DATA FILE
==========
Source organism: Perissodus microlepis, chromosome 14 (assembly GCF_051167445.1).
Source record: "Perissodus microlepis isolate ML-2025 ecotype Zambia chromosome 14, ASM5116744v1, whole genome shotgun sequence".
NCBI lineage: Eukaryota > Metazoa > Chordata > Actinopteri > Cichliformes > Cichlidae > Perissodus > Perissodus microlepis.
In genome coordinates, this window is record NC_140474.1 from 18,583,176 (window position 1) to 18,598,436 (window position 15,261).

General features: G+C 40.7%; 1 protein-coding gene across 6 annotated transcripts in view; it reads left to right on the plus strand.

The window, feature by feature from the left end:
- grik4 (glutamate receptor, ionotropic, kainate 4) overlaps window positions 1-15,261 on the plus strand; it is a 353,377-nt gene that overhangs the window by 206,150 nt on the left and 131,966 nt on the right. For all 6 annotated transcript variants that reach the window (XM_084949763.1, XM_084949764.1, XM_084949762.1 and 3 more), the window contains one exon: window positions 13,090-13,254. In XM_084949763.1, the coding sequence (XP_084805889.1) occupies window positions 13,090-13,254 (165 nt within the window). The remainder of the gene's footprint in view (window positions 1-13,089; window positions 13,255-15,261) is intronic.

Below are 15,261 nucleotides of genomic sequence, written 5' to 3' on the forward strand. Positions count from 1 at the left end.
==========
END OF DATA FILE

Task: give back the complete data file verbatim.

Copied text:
Source organism: Perissodus microlepis, chromosome 14 (assembly GCF_051167445.1).
Source record: "Perissodus microlepis isolate ML-2025 ecotype Zambia chromosome 14, ASM5116744v1, whole genome shotgun sequence".
NCBI lineage: Eukaryota > Metazoa > Chordata > Actinopteri > Cichliformes > Cichlidae > Perissodus > Perissodus microlepis.
In genome coordinates, this window is record NC_140474.1 from 18,583,176 (window position 1) to 18,598,436 (window position 15,261).

General features: G+C 40.7%; 1 protein-coding gene across 6 annotated transcripts in view; it reads left to right on the plus strand.

The window, feature by feature from the left end:
- grik4 (glutamate receptor, ionotropic, kainate 4) overlaps window positions 1-15,261 on the plus strand; it is a 353,377-nt gene that overhangs the window by 206,150 nt on the left and 131,966 nt on the right. For all 6 annotated transcript variants that reach the window (XM_084949763.1, XM_084949764.1, XM_084949762.1 and 3 more), the window contains one exon: window positions 13,090-13,254. In XM_084949763.1, the coding sequence (XP_084805889.1) occupies window positions 13,090-13,254 (165 nt within the window). The remainder of the gene's footprint in view (window positions 1-13,089; window positions 13,255-15,261) is intronic.

Below are 15,261 nucleotides of genomic sequence, written 5' to 3' on the forward strand. Positions count from 1 at the left end.